Addressing changes to hearing health can be challenging. Coping with hearing loss, one of the most common chronic health conditions, requires learning new ways to navigate daily life. With the extensive information and wide range of hearing devices that are available, it can be difficult to determine what is best for you. Hearing aids are the most common treatment for hearing loss which can be confused for hearing amplifiers. These devices provide hearing support but have key differences that you should be aware of!
Hearing Aids vs. Amplifiers: Key Differences
Though they both work to amplify sound and look similar, there are significant differences between hearing aids and hearing amplifiers (also referred to as personal sound amplifiers). So what exactly are these devices and what are the differences?
- Hearing Aids: these are medical devices that are regulated by the FDA and are customized to an individual with diagnosed hearing loss. Hearing aids are tailored to meet the specific hearing needs of the wearer and are prescribed by hearing healthcare specialists (like audiologists).
- Hearing Amplifiers: whereas personal sound amplifiers are readily available over the counter and are designed to simply boost sound. They are not actually intended for people with hearing loss and specific hearing needs. Hearing amplifiers have microphones that pick-up and amplify sound; this sound is not altered in any way.
In addition to hearing aids being regulated and intended to compensate for hearing loss, other major differences include:
- Adjusting sound: hearing aids have advanced processing systems that can automatically adjust sound to meet the wearer’s specific hearing needs. This could include amplifying select sounds, reducing background noise, cutting feedback etc.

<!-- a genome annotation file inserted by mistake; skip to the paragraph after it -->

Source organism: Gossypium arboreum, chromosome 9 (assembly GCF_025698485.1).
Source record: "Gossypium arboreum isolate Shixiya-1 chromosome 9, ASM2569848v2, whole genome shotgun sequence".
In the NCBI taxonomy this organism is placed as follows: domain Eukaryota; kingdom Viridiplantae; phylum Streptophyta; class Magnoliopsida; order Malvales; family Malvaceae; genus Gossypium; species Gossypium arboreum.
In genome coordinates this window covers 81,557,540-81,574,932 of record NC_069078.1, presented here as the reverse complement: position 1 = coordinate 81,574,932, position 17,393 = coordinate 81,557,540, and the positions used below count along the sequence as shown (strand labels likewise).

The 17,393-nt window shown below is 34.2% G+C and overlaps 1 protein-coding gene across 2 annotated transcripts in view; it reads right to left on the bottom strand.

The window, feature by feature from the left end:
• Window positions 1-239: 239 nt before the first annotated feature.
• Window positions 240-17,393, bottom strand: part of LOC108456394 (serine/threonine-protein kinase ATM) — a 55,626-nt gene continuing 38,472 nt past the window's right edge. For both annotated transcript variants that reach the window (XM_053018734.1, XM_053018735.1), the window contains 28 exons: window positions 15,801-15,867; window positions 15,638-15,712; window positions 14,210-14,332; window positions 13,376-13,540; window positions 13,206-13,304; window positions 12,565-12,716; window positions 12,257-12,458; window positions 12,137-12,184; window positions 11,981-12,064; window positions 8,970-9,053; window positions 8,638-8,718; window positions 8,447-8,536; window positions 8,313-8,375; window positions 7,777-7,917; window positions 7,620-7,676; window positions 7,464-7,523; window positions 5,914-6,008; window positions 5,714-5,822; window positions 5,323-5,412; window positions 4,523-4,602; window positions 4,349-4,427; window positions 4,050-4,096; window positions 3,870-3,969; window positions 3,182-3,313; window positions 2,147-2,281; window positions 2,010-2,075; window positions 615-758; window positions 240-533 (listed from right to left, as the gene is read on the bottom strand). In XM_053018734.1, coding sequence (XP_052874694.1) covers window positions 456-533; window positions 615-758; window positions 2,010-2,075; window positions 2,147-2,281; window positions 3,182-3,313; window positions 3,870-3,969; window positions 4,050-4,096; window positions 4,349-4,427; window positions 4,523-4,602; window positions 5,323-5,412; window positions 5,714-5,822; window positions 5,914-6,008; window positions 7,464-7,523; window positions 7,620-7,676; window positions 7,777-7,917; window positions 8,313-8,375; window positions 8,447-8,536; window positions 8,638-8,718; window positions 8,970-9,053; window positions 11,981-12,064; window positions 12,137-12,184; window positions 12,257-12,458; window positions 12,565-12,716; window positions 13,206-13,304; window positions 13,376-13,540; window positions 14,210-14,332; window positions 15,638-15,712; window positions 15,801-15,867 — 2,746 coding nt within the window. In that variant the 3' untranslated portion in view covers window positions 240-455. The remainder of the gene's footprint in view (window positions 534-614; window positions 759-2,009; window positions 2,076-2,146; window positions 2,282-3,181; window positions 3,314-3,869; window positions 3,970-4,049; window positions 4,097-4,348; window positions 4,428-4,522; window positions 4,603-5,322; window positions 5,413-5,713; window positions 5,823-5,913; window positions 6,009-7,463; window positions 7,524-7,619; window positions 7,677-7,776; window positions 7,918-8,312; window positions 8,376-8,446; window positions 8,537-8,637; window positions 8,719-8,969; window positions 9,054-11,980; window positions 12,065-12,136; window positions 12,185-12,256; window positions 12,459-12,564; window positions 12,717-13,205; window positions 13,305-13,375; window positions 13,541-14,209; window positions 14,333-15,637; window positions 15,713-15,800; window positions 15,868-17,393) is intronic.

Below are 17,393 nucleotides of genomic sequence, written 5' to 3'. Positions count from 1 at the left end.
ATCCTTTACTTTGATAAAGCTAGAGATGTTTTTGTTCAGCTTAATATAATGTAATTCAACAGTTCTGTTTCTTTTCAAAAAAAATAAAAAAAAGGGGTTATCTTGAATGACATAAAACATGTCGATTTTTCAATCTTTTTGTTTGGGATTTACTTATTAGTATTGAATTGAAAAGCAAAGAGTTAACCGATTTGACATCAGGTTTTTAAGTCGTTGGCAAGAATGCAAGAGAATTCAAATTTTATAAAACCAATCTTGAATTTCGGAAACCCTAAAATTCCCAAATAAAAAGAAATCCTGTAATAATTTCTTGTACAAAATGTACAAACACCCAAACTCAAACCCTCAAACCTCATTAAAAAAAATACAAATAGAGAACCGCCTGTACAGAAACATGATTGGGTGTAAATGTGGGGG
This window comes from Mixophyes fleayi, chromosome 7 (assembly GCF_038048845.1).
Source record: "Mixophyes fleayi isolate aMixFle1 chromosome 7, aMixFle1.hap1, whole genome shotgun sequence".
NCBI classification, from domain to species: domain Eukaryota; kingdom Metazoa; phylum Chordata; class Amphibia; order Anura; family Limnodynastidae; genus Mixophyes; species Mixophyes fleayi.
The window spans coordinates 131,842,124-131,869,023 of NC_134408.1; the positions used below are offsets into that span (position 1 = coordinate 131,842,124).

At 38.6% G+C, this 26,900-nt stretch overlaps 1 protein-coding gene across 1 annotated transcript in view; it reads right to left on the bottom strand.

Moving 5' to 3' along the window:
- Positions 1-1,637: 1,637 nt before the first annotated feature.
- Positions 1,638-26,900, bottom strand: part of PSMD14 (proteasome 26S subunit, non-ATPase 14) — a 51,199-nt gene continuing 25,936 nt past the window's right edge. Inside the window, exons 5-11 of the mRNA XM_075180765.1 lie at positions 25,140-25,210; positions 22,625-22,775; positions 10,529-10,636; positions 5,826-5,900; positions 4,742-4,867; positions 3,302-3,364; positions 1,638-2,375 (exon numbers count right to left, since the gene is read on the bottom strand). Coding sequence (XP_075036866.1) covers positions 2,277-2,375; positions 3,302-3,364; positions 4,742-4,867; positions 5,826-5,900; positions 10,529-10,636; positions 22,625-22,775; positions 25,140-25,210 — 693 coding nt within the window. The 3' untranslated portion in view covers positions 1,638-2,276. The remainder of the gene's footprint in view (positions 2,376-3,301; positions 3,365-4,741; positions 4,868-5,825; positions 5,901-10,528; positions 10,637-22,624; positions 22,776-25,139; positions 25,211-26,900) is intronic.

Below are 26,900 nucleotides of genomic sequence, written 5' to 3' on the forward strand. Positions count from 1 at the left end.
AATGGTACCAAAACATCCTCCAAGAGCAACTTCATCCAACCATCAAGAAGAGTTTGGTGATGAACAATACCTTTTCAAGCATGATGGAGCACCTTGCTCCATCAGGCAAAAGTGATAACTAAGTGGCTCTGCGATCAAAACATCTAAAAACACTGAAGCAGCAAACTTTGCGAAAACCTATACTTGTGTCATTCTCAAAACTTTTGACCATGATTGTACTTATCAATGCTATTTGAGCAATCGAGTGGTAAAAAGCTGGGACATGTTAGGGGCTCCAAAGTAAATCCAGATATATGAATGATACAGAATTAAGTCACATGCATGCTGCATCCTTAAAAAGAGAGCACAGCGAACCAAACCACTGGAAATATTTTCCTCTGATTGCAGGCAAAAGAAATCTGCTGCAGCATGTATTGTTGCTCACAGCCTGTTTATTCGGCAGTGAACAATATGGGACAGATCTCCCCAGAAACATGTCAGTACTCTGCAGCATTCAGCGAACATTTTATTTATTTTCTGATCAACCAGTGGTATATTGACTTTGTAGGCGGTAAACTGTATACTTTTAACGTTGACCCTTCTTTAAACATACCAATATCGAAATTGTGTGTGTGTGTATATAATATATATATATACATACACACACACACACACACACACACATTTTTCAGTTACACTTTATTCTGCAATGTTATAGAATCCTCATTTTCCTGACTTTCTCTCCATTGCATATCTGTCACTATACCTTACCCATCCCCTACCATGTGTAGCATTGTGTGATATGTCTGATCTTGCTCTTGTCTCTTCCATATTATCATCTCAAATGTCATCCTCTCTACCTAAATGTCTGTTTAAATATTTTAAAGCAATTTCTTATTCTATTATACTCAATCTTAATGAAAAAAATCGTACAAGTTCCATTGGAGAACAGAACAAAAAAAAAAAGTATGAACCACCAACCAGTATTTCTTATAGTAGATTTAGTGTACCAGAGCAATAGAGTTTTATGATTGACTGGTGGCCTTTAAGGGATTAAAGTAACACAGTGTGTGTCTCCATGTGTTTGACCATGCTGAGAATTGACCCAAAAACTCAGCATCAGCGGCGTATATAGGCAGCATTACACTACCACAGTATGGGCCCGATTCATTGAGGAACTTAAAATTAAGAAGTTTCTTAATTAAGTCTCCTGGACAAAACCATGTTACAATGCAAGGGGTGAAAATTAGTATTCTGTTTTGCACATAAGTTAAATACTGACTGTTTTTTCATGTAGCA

- Features: hearing aids also have a range of features and technologies that are designed to maximize sound and user experience. This includes Bluetooth technology which allows hearing aid devices to wirelessly connect to other electronic devices and stream audio directly, voice recognition technology, customized settings for specific activities etc.
Personal sound amplifiers are not customizable, do not have additional technologies, and are not intended for all of the time use. If you have any degree of hearing loss, it is critical to receive individualized treatment that addresses your specific impairment.
Hearing Loss Symptoms
Recognizing hearing loss symptoms can help with early intervention. Hearing loss reduces a person’s ability to absorb and process sound which produces a range of symptoms including the following:
- Tinnitus: a buzzing, ringing like noise in one or both ears
- Regularly increasing the volume on electronic devices (TV, phone, speaker etc.)
- Sounds are muffled or slurred, making it difficult to identify specific words
- Difficulty hearing, especially in backgrounds with loud noise
- Moving to a quieter area to have a conversation
- Frequently asking others to repeat themselves, speak loudly, and/or slowly
- Being able to hear better in one ear over the other
- Feeling confused, exhausted, and/or frustrated during conversations
These symptoms can be experienced mildly to profoundly which can really take a toll on daily life by straining communication. This can impact relationships, job performance, social engagement and daily wellness. Addressing hearing loss is a necessary step in not only improving your hearing, but your overall health!
The first step is to schedule an appointment for a hearing test with our team! Hearing tests involve a noninvasive and painless process that identify any hearing impairment and the degree to which you are experiencing it. This establishes your hearing needs which informs the most effective treatment for you.
We are here to discuss your options and guide you on the journey to better hearing!